Insurance telematics is increasingly common globally and there will be more than 100 million policies, generating more than $68 billion in premiums by 2020, according to “Usage-Based Insurance Global Study 2013,” from Ptolemus Consulting Group.

“The present model, based on the mutualization of risks, no longer seems to serve well the motor insurance industry. It seems that the industry is moving from a cyclical pattern to a more structural deterioration of business conditions,” Ptolemus said in the report.

Among the many factors incenting the insurance industry to adopt UBI/telematics models is that the mutualized risk model no longer is perhaps not sustainable, Ptolemus said, due to several factors, including that:

Low mileage drivers subsidize high-mileage drivers.Careful drivers subsidize aggressive drivers. Honest drivers subsidize fraudsters. Better protected drivers subsidize those with minimal coverage. Customers without cars pay for those who own a car, as other insurance activities subsidize the automobile insurance business.

In addition, auto insurance is decreasingly profitable — even as the number of claims decrease and investment returns continue to stagnate, claims costs increase and fraud continues to rise. Also, the number of drivers, especially among the young, is decreasing in many countries.

Insurance telematics, also called usage-based insurance (UBI), programs now are being rolled out in Australia, Canada and India, and soon will be available in Latin America and Russia, Ptolemus said.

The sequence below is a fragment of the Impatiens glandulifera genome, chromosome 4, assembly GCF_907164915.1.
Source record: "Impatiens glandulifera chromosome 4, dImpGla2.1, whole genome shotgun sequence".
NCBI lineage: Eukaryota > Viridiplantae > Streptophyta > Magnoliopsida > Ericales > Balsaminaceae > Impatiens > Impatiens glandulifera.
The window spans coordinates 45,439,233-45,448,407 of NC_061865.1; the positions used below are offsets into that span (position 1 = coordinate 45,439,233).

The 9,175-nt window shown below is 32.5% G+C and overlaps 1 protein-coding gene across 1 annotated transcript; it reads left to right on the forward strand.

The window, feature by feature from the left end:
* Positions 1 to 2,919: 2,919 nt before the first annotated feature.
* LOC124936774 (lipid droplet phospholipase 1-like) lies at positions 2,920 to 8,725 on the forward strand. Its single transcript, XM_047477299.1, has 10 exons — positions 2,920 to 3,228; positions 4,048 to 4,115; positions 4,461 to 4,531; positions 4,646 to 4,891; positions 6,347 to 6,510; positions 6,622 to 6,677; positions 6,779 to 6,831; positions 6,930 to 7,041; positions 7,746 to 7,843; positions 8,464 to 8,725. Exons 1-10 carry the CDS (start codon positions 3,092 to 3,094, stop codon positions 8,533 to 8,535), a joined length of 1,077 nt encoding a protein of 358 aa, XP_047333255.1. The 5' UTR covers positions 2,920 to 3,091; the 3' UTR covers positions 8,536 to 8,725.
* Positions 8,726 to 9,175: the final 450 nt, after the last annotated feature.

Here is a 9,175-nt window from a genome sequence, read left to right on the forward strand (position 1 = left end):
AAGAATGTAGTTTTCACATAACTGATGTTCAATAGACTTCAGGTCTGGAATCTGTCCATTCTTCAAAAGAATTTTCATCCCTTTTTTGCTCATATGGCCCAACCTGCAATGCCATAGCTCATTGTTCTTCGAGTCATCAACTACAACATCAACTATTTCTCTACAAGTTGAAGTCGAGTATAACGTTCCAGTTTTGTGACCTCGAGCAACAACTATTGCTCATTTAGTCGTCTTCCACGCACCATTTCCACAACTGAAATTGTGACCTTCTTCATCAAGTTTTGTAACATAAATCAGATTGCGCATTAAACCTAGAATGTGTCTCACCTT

In the past 18 months, Ptomelus said:

Progressive has doubled the number of UBI customers to 1.4 million. There now are seven insurers/brokers with more than 100,000 telematics customers, three of which are in the United States and four of which area in Europe. Insurers are launching telematics programs in Australia, Kenya, India and Belarus. The European Commission has published the implementation acts of eCall, a mobile assistance program, which mandates use across Europe starting in October, 2015. Autoline’s smartphone-based policy, launched in Northern Ireland, has helped reduce claims by more than 50 percent.

In Europe, insurance telematics emerged in 2006, and by July 2013, there were more than 2.1 million subscribers, mostly concentrated in Italy, the UK, France and Spain, Ptolemus said, and a number of models have evolved, including those that appeal specifically to young drivers. “Young drivers are the perfect target for European trials since they pay more, have more accidents and care less about privacy,” Ptolemus said.

In the United States, Ptolemus said programs have been aimed at the general public, and that customer adoption has been underestimated. “Nationwide predicted that 10 percent of their new sales would take up the device offer. In their initial pilots, the actual rate was nearly 30 percent,” Ptolemus said, and in certain states it has been as high as 50 percent, whereas the company had predicted 10-to-15 percent. Ptolemus credited the success to advertising by Progressive, the lack of privacy concern on the part of younger drivers, recession, which has motivated people to economize and the rush of offers.

On the part of carriers, early adopters have had the advantage of attracting safer drivers; smartphone applications, which are anticipated to soon launch will emphasize that trend, Ptolemus said. Further, customer retention has been enhanced by the programs, which frequently include two-year terms of services and incentives for families to combine assets into a single insurance contract.

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